Ever since I was a puppy, I loved to visit PetSmart. It’s like Toys R Us for dogs. You get to see all the latest toys and when you walk in the food aisle, it sure makes my mouth water. The people in Pet Smart love all kinds of critters and sometimes…their love for dogs is more than their love for making money for PetSmart.
“Don’t buy that!” one of the PetSmart workers whispered to my dog parent. “It’s made in China. You see what Pet Smart does? They take a product that’s dangerous and package it so it looks healthy and natural. Don’t buy that. Buy this instead.”
Well my dog parent learned to trust the people in Pet Smart. So when he got a coupon in his email for Dentley’s products wondered, were Dentley’s products made in China?
He went to the Dentley’s website and was in for a surprise. Dentley’s are exclusively sold at PetSmart. And no where on the Dentley’s site did it list where the product was made or sourced.
So the first thing he did was to Tweet @petsmart and asked them: “Are Dentley’s products made or sourced in China?” You see, sometimes a product says “Made in the USA” but the product ingredients come from China.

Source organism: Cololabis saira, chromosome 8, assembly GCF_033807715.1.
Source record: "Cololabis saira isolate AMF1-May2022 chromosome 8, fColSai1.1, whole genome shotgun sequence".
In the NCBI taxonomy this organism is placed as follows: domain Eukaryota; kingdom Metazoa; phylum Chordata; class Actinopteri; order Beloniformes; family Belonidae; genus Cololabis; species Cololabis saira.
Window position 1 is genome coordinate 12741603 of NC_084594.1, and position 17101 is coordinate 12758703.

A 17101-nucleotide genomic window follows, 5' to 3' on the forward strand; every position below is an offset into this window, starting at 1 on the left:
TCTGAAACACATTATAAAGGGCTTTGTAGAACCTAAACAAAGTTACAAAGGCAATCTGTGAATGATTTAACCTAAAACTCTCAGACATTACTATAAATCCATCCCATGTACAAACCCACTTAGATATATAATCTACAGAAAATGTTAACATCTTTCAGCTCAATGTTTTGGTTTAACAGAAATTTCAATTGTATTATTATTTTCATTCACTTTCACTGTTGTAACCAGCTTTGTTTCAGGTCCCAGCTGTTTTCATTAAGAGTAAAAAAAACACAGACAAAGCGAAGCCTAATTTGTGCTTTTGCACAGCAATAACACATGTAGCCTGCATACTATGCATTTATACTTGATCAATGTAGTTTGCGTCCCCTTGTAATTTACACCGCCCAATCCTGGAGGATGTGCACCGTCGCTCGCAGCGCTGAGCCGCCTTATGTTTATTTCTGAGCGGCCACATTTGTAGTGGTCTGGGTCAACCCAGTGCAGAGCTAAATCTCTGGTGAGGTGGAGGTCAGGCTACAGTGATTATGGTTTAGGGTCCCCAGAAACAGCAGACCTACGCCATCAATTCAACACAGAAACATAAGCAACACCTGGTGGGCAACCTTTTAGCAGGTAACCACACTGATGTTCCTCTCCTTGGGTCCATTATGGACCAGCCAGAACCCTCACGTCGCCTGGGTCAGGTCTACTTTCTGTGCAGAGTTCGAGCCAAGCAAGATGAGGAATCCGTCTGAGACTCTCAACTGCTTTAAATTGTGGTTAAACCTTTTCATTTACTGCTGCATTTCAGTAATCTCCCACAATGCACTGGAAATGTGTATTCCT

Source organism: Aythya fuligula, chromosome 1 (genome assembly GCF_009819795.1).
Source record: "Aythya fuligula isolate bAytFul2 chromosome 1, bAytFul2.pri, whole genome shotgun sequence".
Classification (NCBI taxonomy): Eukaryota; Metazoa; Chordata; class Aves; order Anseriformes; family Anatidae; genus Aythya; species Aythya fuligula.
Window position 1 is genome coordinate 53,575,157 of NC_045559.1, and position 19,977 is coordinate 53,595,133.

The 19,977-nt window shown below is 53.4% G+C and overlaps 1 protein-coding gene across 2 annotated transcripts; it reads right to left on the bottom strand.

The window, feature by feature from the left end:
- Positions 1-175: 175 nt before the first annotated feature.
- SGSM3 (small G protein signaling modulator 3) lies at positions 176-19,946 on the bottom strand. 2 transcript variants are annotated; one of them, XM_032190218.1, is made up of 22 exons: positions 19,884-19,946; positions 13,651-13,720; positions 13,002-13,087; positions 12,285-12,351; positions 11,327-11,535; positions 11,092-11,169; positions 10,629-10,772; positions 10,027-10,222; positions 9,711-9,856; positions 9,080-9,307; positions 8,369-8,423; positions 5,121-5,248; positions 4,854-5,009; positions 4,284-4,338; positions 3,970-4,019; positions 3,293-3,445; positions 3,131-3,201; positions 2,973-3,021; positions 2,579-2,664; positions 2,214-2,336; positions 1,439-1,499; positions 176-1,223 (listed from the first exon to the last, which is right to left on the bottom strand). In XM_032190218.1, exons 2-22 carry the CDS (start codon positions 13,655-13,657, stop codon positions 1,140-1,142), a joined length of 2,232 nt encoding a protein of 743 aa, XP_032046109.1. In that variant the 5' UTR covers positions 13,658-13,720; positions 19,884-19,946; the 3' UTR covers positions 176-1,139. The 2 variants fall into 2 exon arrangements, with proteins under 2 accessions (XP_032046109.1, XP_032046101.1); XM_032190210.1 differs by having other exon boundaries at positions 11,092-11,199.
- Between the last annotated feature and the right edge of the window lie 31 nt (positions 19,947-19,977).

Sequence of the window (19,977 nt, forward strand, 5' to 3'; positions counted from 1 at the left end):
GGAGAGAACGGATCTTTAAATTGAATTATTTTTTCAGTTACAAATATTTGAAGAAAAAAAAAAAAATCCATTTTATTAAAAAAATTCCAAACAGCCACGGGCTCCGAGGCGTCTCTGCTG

They ignored him.
So he tweeted them again.
They ignored him again.
Hey, this could be fun.
So he sent a letter to PetSmart’s PR department and asked them a simple question: Are Dentley’s products made or sourced in China.
They sent back a confusing email:
Are all Dentley’s products made or sourced in China?
Dentley’s products are sourced from multiple countries, including the United States, Brazil, China, Columbia, Ecuador, India, Mexico and Thailand. This diversity in sourcing helps us ensure that we provide pet parents with high-quality products at reasonable prices. All of our suppliers pass a rigorous audit process which includes both raw material testing and finished goods testing. Additionally, all Dentley’s rawhide products carry a guaranteed analysis and an ingredient panel on the label.